Remember that negotiations are fluid. No one really saw the Los Angeles Angels coming and then everything changed during a 48-hour window at the winter meetings.

But the Cubs dont have to compete with the Dodgers for market share and chairman Tom Ricketts likely wont make the aggressive push Angels owner Arte Moreno did for Pujols. And thats not a knock on Ricketts, whos vowed to be hands-off and leave the baseball decisions to Epstein.

Last week at the Hilton Anatole in Dallas, Epstein sat in his suite and described the feeling when the new free agent holds up the jersey at the press conference.

With the flashbulbs popping, part of you thinks that this could be a great moment in franchise history. The louder voice in the back of your head says this could be a huge regret for the next six years.

Until that moment approaches, Sveum isnt buying into the Fielder hype: Thats just a lot of the media bringing that out right now.

For Cubs, winter meetings will be all about the hunt for pitching 

For Cubs, winter meetings will be all about the hunt for pitching 

As the Cubs prepare for the winter meetings outside Washington, D.C., their messaging might as well be: It’s the pitching, stupid.

This is an arms race that will never end, the Cubs trying to defend their first World Series title in 108 years, build out a bullpen that looked pretty thin by November and target the kind of young starter who could help anchor their rotation for years to come, ensuring Wrigleyville remains baseball’s biggest party.

The Cubs signed Brian Duensing to a one-year, $2 million contract on Friday, placing a small bet on a lefty specialist who spent parts of last season on the Triple-A level but made a good enough impression during his 13-plus innings with the Baltimore Orioles.

As executives, scouts, agents and reporters begin to flood into National Harbor on Sunday, the Cubs will intensify their search for pitching, everything from headliners to insurance policies to prospects.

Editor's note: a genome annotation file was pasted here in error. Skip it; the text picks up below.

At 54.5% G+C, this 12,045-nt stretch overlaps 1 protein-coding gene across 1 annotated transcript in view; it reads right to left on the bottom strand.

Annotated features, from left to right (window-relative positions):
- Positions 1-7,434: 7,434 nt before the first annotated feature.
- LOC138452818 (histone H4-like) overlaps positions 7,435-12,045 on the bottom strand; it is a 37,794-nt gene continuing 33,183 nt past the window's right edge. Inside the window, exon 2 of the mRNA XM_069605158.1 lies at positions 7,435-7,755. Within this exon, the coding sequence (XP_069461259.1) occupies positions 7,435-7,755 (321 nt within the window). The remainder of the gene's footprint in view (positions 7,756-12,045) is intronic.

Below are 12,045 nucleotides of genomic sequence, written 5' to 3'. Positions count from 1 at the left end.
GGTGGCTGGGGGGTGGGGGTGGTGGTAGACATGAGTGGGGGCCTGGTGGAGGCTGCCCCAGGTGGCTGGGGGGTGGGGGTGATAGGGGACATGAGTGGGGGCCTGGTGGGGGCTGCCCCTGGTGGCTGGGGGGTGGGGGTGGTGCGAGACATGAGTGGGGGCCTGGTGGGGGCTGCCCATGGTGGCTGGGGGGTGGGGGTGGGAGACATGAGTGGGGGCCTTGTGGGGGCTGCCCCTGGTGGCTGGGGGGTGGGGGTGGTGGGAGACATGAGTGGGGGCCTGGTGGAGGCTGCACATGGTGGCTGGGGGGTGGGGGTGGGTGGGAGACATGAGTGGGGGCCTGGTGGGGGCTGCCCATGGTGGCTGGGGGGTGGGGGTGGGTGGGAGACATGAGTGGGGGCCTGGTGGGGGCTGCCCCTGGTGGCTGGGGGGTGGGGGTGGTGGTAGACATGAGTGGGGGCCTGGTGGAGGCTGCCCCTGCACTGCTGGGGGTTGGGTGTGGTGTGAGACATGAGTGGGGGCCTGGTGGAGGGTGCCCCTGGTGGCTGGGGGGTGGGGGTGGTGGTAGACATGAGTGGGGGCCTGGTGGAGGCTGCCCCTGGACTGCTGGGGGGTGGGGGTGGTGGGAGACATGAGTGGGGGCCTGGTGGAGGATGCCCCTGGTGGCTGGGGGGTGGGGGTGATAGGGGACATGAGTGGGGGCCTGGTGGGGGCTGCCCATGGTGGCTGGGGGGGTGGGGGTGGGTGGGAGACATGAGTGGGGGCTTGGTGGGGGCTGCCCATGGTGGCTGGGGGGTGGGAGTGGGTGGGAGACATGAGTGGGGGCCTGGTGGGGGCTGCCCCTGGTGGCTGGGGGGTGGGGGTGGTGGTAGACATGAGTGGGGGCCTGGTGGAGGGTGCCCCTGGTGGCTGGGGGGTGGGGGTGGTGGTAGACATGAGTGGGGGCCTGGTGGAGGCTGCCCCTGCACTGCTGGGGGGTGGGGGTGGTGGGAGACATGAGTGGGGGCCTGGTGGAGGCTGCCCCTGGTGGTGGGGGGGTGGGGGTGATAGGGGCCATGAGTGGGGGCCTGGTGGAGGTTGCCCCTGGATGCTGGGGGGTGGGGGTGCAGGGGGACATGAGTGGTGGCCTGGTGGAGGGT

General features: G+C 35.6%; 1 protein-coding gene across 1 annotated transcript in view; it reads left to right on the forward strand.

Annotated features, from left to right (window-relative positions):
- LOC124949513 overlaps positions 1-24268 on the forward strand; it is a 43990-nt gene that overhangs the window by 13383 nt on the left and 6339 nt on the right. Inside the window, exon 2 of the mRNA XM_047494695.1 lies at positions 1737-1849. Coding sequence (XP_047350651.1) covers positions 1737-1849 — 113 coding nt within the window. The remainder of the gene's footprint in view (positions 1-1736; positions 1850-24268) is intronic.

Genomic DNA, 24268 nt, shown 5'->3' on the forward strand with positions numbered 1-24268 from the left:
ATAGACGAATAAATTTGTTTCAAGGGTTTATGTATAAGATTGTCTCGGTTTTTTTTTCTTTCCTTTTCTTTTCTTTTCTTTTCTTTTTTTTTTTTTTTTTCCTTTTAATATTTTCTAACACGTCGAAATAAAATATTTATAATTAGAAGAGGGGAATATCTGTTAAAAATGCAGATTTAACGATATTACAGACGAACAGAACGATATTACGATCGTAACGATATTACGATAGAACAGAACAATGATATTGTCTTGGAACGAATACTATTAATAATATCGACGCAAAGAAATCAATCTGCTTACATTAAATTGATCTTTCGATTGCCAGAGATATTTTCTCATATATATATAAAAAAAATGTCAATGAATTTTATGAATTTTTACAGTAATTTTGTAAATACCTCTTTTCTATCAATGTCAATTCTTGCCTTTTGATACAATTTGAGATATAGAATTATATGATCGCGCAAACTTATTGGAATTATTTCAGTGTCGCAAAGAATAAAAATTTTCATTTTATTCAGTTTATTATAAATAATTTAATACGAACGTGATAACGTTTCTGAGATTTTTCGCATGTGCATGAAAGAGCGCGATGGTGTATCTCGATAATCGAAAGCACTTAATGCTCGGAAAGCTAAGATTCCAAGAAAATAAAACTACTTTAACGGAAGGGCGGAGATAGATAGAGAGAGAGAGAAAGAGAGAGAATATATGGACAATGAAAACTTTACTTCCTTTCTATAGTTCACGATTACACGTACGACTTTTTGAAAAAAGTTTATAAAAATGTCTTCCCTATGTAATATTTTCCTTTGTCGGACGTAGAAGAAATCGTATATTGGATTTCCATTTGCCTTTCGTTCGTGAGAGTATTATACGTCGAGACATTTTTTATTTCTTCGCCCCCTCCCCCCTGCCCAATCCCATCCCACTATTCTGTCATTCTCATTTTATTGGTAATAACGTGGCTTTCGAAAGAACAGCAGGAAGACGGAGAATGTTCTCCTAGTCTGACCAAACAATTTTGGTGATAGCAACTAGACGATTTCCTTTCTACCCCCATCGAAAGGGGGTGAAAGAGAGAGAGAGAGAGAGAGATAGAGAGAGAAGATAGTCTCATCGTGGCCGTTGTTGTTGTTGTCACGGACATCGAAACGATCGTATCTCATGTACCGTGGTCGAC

“That’s been the significant bulk of our efforts,” general manager Jed Hoyer said, “It’s definitely not going to be through lack of trying on our part to make that kind of deal. That’s now. That’s at the deadline.”  

The Cubs are preparing for Opening Day 2018, when Jake Arrieta will probably be in a different uniform after signing his megadeal, John Lackey might be kicking back in Texas and enjoying retirement and Jon Lester will be 34 years old with maybe 2,300 innings on his odometer. 

The Cubs have unwavering faith in their pitching infrastructure at the major-league level, from the scouting and analytic perspectives that identified the right sign-and-flip deals during the rebuilding years to the coaching staff that helped mold Kyle Hendricks into a Cy Young Award finalist and a World Series Game 7 starter.

Mike Montgomery notched the final out against the Cleveland Indians and the Cubs see him as their next big project. The lefty checks so many of their boxes, from age (27) to size (6-foot-5) to pedigree (former first-round pick/top prospect) to the change-of-scenery confidence boost/mental reset.

Forget about the White Sox trading Chris Sale to the North Side and don’t just think about obvious names or trade partners. Maybe it’s making a deal for a guy you never heard of before and sifting through the non-tender bin. (As expected, the Cubs offered contracts to arbitration-eligible pitchers Arrieta, Hector Rondon, Pedro Strop and Justin Grimm before Friday’s deadline. Their 40-man roster stands at 35 after non-tendering lefties Gerardo Concepcion and Zac Rosscup, right-hander Conor Mullee and infielder Christian Villanueva.)

Remember how team president Theo Epstein framed the Montgomery trade with the Seattle Mariners this summer – comparing him to All-Star reliever Andrew Miller – and that gives you an idea of how they can address their pitching deficit this winter. 

“If your scouts do a good job of identifying the guys who are trending in the right direction – and you’re willing to take a shot – sometimes there’s a big payoff at the end,” Epstein said.   

While the Cubs did Jason Hammel a favor by cutting him loose and allowing him to explore the market as one of the best pitchers in an extremely weak class of free agents, Montgomery has only 23 big-league starts on his resume.